In the interest of trying all strategies impartially, I duly lowered myself with gritted teeth into a chilly bath after a particularly overzealous arm and core workout. Anyone who has tried to sit in an ice bath will appreciate just how uncomfortable it can be – and how tough it is to fight against the urge to climb out instantly.
I didn’t even benefit from a placebo effect (believing that the pain must, in some way, equal effectiveness). It hurt and as such, I’d take 48 hours of severe DOMS over another cold bath any day.
Opinion: - 1/5
Compression socks are often worn by runners as a means of extra support for the calf muscles and to help with blood flow to that site. They’re also often used as a form of recovery post-exercise.
The theory is that the compression will cause the arteries to dilate and therefore, more oxygenated blood and other nutrients can travel around the body. Under compression, veins constrict which allows the quicker return of deoxygenated blood and lactic acid back to the heart – increasing the rate of recovery.
A review of various studies in 2015 indicated that compression did reduce swelling, and suggested that there was a faster return of muscle function after exercise. The conclusion indicates that compression may aid in the recovery of exercise-induced muscle damage although, again, the findings are only cautiously in favour.
Part of the problem is that there is ‘optimal’ compression which is subjective and difficult to quantify. I’d previously used compression sleeves for rehabilitation of calf injuries but not as a means of alleviating DOMS and this time, I found the socks annoying. It’s possible that having them on for a couple of hours did help reduce some discomfort but wearing them in hot temperatures was jarring.
Evidence: 2/ 5
Opinion: 2/ 5
When I originally trained to become a therapist, we were taught to encourage athletes and fitness people to stretch after exercise. Pilates and yoga are obviously multifaceted but stretching is a large part of their ethos and is synonymous with helping to return ‘tight’ or ‘shortened’ muscles post-exercise to their normal resting length.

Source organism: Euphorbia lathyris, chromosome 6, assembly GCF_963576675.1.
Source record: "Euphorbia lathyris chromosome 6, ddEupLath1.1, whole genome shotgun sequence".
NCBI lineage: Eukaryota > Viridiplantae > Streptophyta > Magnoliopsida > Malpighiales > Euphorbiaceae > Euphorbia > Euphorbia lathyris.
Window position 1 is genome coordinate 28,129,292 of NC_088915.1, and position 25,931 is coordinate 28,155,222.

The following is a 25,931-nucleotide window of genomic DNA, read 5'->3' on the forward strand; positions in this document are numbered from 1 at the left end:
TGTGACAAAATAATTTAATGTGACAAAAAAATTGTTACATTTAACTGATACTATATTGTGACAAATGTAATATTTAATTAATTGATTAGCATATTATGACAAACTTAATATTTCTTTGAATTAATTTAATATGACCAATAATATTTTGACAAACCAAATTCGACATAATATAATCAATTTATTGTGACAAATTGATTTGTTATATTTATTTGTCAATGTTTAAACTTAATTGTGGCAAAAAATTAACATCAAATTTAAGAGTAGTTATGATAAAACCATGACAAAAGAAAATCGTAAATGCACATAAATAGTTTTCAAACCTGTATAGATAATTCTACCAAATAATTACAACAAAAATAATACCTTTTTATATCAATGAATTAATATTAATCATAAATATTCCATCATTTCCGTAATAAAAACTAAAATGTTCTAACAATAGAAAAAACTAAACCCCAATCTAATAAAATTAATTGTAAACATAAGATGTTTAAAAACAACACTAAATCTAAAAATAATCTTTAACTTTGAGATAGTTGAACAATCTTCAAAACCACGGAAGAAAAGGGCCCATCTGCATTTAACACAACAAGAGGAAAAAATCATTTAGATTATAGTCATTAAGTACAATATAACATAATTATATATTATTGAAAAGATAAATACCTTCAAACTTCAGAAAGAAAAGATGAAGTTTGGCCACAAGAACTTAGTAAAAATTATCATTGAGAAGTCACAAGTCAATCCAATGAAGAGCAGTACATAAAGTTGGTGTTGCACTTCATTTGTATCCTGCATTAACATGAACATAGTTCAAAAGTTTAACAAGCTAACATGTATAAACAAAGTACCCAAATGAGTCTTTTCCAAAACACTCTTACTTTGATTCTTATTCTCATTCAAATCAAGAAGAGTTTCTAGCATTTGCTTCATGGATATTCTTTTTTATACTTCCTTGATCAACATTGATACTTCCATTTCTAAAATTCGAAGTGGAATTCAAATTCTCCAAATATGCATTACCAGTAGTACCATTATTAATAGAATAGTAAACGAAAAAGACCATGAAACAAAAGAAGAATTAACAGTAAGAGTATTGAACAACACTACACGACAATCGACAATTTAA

Pilates teacher and dancer Lauren Macmillan explains: ‘The aim is to help loosen tightened and constricted muscles using a multitude of different pilates movements.”
Personally, I find stretching using pilates and yoga moves after a run does make a difference to how tight and comfortable my muscles feel and I believe that stretching aids in my recovery. Unfortunately, the existing science doesn’t believe in stretching as much as I do; there is no evidence to suggest that stretching makes any clinically important reductions when it comes to DOMS. But if it feels good to you, then stretch and flow to reap other benefits, including stress reduction, improved sleep, greater flexibility and strength and overall wellbeing.
Evidence: 0/ 5
Opinion: 4/ 5
There’s nothing like a bath to relax your aching body and Epsom salts are often promoted as providing extra healing benefits. The salts break down into magnesium sulfate and advocates suggest that the body takes them in through the skin (magnesium being one of the key minerals involved in the recovery process and one that can apparently be topically absorbed).
Sounds good, right – a mineral that you can absorb by lying in the bath? Well, the University of Delaware suggests that maybe the idea may be too good to be true. That said, having a hot bath has plenty of proven health benefits, with a study from the University of Coventry suggesting that it has certain similar health benefits to those of aerobic exercise. When it comes to DOMS, however, there’s no evidence to suggest Epsom salts can help.
Evidence: 0/ 5
This might all sound a bit disheartening – I discovered that there isn’t a stand-alone fix. Even when science has suggested some positive indications, the efficacy of scientific studies and evidence is poor, with researchers often using low-quality trials and small sample sizes.
However, there is a very good argument for the placebo effect; if you believe that something works for you, then that is half the battle. If you feel more lengthened and flexible after pilates/yoga and stretching, then you will have more freedom of movement – which will make you feel looser.
If you feel more relaxed after an Epson salts bath then, again, your muscles and fascia will feel more comfortable, and the same goes for booking a massage. Ultimately, careful progression of training is what is most likely to mitigate the likelihood of DOMS, as is time and a combination of the methods outlined above.
For more relaxation techniques, workout tips and healthy recipes to aid recovery, visit the Strong Women Training Club.
Images: Anna Gardiner/Getty